Hands-on professional development that helps educators teach math and science

TI-Nspire technology, tools for formative assessment and deeper student engagement

Timothy Collier has been teaching high school mathematics for more than 30 years, most of them at McAlester High School in southeast Oklahoma, where he is the department chair. State budget cuts have affected McAlester High School and the district’s eight other schools, especially in the area of professional development for teachers, who were facing shifting state standards in math and science.

In 2011, McAlester became one of the school districts involved with the federal grant program GEAR UP (Gaining Early Awareness and Readiness for Undergraduate Programs) at Eastern Oklahoma State University, which focuses on increasing the number of low-income students who enter postsecondary education.

Through GEAR UP, the district purchased TI-Nspire handhelds, which connect wirelessly to a teacher’s computer using the TI-Nspire Navigator system.

“This technology, and the teaching methods that surround it, have changed my career” Collier says. “There is no teaching methodology that compares to this system, which allows students to investigate mathematics for themselves and interact with complex ideas in a very accessible format. I get excited each time I learn a new creative application of this technology.”

Connecting the dots

Students use TI-Nspire handhelds in math and science classes. Teachers can do on-the-spot assessments by sending quick polls or questions directly to the students’ handhelds. To learn to use the tools effectively, teachers attended workshops, and instructional coaches from Texas Instruments came to their classrooms for PD on using the tools for formative assessment and deeper student engagement.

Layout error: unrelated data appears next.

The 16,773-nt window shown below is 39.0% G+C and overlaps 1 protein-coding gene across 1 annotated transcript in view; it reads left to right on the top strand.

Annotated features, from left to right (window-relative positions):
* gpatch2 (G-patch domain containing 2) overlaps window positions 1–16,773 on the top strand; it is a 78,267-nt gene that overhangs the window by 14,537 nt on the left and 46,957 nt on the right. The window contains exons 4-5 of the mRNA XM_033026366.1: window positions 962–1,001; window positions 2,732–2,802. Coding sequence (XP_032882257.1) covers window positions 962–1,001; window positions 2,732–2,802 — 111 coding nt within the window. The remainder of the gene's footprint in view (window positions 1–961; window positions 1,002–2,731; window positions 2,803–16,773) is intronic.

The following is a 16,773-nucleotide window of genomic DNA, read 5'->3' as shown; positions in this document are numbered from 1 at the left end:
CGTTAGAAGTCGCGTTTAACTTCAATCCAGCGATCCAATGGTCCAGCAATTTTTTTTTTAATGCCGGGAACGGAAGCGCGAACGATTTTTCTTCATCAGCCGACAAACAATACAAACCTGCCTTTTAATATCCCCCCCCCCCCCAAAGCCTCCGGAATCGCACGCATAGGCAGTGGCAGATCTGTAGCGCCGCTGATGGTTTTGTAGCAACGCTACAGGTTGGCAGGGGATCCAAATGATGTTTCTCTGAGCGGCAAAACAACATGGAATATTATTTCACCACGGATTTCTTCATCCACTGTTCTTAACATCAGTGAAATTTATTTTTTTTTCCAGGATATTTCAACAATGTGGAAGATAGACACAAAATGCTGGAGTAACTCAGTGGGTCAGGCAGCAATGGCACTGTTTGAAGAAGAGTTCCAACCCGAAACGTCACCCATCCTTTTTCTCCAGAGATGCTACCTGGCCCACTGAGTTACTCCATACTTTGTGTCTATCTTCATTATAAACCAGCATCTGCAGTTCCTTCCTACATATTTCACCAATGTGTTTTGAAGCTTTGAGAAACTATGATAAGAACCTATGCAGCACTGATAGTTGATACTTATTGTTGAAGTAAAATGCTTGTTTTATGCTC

“I can’t overstate the value of that coaching piece” Collier says. “It has changed the way my department communicates about pedagogy and handles formative assessment.”

Select teachers also participated in a Teacher Leader Cadre, in collaboration with other teachers across Oklahoma, to get further trained on the technology and pedagogy. The result of that program is that participating teachers became experts in their schools and can share best practices with other teachers.

“This is the most impactful professional development I have been in” Collier says. “Nothing has made a greater impact on day-to-day math instruction in the classroom with students.”

Bottom-line benefits

Collier says math pedagogy better aligns to McAlester’s curriculum thanks to the TI-Nspire handhelds and TI-Nspire Navigator system, along with ongoing support from Texas Instruments coaches.

“Thanks to the software, equipment and coaching, this has changed the way we communicate with each other, and the way teachers deliver instruction to students” Collier says.

For more information, visit education.ti.com/pd

To download DA’s Professional Development Special Report visit districtadministration.com/pd

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